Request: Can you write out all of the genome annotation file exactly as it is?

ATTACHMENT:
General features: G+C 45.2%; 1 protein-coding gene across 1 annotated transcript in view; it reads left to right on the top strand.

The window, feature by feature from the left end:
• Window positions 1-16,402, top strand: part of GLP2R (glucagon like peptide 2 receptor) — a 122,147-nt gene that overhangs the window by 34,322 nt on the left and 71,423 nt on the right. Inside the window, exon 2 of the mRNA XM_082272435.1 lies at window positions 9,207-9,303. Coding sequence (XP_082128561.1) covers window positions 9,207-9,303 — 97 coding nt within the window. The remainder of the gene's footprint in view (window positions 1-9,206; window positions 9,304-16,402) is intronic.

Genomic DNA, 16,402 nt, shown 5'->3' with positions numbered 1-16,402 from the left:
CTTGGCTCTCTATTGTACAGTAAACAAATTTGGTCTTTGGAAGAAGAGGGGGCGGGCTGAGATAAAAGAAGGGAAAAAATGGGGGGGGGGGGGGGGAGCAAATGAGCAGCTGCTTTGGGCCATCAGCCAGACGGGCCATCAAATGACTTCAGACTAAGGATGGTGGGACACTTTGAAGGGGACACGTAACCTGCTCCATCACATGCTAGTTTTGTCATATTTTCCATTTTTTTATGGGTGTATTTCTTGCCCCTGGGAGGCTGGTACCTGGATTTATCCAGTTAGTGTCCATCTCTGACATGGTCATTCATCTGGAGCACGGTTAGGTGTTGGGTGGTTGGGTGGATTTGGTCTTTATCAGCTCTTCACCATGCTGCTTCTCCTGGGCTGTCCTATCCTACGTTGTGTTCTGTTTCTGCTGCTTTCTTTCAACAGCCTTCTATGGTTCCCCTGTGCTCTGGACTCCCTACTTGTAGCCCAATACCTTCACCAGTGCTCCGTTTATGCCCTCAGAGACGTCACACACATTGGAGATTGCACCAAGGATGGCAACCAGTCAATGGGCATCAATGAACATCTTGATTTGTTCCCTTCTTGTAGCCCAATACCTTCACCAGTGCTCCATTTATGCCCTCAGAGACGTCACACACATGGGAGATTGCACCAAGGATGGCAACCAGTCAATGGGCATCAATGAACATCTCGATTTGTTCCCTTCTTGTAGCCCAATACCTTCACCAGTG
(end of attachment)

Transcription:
General features: G+C 45.2%; 1 protein-coding gene across 1 annotated transcript in view; it reads left to right on the top strand.

The window, feature by feature from the left end:
• Window positions 1-16,402, top strand: part of GLP2R (glucagon like peptide 2 receptor) — a 122,147-nt gene that overhangs the window by 34,322 nt on the left and 71,423 nt on the right. Inside the window, exon 2 of the mRNA XM_082272435.1 lies at window positions 9,207-9,303. Coding sequence (XP_082128561.1) covers window positions 9,207-9,303 — 97 coding nt within the window. The remainder of the gene's footprint in view (window positions 1-9,206; window positions 9,304-16,402) is intronic.

Genomic DNA, 16,402 nt, shown 5'->3' with positions numbered 1-16,402 from the left:
CTTGGCTCTCTATTGTACAGTAAACAAATTTGGTCTTTGGAAGAAGAGGGGGCGGGCTGAGATAAAAGAAGGGAAAAAATGGGGGGGGGGGGGGGGAGCAAATGAGCAGCTGCTTTGGGCCATCAGCCAGACGGGCCATCAAATGACTTCAGACTAAGGATGGTGGGACACTTTGAAGGGGACACGTAACCTGCTCCATCACATGCTAGTTTTGTCATATTTTCCATTTTTTTATGGGTGTATTTCTTGCCCCTGGGAGGCTGGTACCTGGATTTATCCAGTTAGTGTCCATCTCTGACATGGTCATTCATCTGGAGCACGGTTAGGTGTTGGGTGGTTGGGTGGATTTGGTCTTTATCAGCTCTTCACCATGCTGCTTCTCCTGGGCTGTCCTATCCTACGTTGTGTTCTGTTTCTGCTGCTTTCTTTCAACAGCCTTCTATGGTTCCCCTGTGCTCTGGACTCCCTACTTGTAGCCCAATACCTTCACCAGTGCTCCGTTTATGCCCTCAGAGACGTCACACACATTGGAGATTGCACCAAGGATGGCAACCAGTCAATGGGCATCAATGAACATCTTGATTTGTTCCCTTCTTGTAGCCCAATACCTTCACCAGTGCTCCATTTATGCCCTCAGAGACGTCACACACATGGGAGATTGCACCAAGGATGGCAACCAGTCAATGGGCATCAATGAACATCTCGATTTGTTCCCTTCTTGTAGCCCAATACCTTCACCAGTG